On April 17, the director of OKC parks emailed other city employees in an email titled “whitewater facility equipment condition.” The director, Melinda McMillan-Miller, stated she asked the same employee who emailed Riversport management in January to perform an unannounced site inspection of the whitewater facility. 

According to the director, repairs for the pumps were expected to cost $200,110 in total. But, she said the staff member who performed the site inspection reported that Riversport staff were told not to perform repairs by members of the foundation board. 

An email to the workplace of the current chair of the board was not returned by the time of publication. However, Riversport OKC sent News 9 the following statement:

We have always maintained the pumps as prescribed by the manufacturer. The board never instructed the Foundation to not perform maintenance. We work hand-in-hand with the City in maintaining the facility. We can only assume there was a misunderstanding in what was said.

But a spokesperson for the city said since the inspection, city staff are now working with the foundation and are following a maintenance schedule for the whitewater facility equipment.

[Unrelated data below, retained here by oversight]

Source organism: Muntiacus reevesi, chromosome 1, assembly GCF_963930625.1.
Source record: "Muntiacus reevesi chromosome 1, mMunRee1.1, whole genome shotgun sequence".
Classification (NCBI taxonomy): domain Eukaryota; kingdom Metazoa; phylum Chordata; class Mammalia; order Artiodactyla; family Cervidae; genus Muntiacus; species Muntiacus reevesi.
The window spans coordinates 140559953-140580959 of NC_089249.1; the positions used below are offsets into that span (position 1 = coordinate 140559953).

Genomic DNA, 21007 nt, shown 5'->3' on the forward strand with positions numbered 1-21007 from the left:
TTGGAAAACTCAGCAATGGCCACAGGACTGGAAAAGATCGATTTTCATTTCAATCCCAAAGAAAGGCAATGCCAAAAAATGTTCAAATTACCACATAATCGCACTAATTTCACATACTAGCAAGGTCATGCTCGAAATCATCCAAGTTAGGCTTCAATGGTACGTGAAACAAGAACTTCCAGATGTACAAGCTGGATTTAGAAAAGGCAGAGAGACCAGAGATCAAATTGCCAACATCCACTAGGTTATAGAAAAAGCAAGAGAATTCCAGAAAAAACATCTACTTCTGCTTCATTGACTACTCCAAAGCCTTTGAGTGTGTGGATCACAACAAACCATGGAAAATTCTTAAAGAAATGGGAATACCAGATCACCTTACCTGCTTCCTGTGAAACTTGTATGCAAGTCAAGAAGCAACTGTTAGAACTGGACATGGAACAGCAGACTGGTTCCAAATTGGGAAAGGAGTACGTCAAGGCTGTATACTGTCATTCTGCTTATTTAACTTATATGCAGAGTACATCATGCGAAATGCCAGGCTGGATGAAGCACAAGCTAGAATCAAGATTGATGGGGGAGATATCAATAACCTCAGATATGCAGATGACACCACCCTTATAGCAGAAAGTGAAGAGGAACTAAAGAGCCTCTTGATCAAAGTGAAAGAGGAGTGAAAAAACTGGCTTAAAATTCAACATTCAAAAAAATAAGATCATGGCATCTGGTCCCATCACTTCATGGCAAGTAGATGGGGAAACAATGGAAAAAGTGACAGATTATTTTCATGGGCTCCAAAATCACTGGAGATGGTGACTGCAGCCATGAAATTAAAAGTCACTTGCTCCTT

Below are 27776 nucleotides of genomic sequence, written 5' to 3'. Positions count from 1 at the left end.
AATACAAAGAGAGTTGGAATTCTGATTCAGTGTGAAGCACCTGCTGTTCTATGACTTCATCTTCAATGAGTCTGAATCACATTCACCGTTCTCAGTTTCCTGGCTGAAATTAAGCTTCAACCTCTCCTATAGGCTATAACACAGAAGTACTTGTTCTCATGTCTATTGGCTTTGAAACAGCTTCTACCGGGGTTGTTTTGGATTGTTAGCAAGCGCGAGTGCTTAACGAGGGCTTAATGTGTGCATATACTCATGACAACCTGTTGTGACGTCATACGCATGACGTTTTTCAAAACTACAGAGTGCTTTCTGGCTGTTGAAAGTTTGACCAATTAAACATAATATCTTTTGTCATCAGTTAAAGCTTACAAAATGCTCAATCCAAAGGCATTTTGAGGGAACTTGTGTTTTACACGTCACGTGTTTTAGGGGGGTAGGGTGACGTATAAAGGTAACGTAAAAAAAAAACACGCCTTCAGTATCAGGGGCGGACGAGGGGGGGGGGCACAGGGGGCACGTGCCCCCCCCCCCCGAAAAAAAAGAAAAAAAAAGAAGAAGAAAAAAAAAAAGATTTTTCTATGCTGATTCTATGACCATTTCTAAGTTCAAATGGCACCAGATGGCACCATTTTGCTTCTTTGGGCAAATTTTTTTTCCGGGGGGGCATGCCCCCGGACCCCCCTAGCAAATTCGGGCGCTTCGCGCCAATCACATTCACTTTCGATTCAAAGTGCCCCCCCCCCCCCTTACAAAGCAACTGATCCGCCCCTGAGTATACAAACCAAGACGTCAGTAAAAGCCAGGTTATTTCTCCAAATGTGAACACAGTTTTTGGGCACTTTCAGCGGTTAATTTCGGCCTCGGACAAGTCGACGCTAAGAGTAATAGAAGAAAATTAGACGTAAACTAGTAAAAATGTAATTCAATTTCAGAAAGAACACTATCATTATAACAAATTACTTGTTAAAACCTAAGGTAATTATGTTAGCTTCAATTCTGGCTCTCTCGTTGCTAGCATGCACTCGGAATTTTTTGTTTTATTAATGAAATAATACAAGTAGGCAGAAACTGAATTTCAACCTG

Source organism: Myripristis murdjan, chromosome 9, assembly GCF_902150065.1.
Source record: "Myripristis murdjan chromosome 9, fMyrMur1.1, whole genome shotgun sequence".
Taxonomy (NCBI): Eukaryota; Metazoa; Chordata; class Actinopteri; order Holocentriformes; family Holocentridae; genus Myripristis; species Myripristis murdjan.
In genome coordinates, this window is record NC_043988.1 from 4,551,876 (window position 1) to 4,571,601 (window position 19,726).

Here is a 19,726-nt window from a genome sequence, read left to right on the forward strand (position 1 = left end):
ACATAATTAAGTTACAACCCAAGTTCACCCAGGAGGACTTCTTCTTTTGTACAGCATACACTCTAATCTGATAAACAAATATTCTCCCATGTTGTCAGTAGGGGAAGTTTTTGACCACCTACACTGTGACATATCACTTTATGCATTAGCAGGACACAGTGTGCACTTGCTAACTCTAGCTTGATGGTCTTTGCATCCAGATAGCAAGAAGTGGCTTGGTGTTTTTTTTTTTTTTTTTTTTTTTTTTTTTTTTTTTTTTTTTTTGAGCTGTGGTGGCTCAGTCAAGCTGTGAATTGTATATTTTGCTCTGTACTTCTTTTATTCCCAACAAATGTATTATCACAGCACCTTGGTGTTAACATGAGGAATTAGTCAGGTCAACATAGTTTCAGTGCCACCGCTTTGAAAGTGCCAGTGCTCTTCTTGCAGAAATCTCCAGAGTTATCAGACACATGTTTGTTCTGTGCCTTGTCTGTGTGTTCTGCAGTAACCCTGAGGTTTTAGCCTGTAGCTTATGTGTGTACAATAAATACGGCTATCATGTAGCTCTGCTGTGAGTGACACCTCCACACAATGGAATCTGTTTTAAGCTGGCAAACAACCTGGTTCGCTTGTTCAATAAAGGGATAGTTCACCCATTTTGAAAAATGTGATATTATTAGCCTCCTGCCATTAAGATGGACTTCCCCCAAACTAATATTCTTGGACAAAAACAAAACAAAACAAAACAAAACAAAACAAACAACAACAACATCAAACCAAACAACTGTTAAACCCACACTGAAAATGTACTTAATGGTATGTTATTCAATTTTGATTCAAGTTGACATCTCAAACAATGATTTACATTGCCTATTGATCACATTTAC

“The city has improved understanding of how the whitewater facility equipment was being maintained since the April 17 email was written,” spokesperson Kristy Yager said. “At the time we were learning about the capital repair and maintenance needs of the campus. We have complete confidence in Riversport and the foundation.” 


Confidence appeared high in the only unredacted email chain that established direct communication between city leaders and LA 2028 representatives. 

The chain began on February 1 2023, originating from Vic Nol. A LinkedIn profile belonging to a person named Vic Nol lists his current role as director of venue cities relations for LA 2028. 

No information was in the body of the email other than an invitation to a Zoom meeting sent by Nol to staff members for the city and Riversport. The subject of the email was “LA28 / Project Thorpe Check-in.” 

Jim Thorpe was a Native American Olympic gold medalist from Oklahoma. Mayor Holt provided no comment on whether the name “Project Thorpe” was a nod to Jim Thorpe. 

In a later email in the same chain, a city employee said the meeting for May 24 would be canceled “again” because “they are still working through the guarantee letters.” 

News 9 contacted a spokesperson for the LA28 Olympic and Paralympic Games about the records detailing the ongoing conversations between city and LA28 officials. That spokesperson replied that LA28 is “exploring options to optimize our venue plan. There are no updates at this time.” 

The International Canoe Federation did not respond to a request from News 9 by the time of publication. A spokesperson for the American Canoe Association said it had no comment on the story.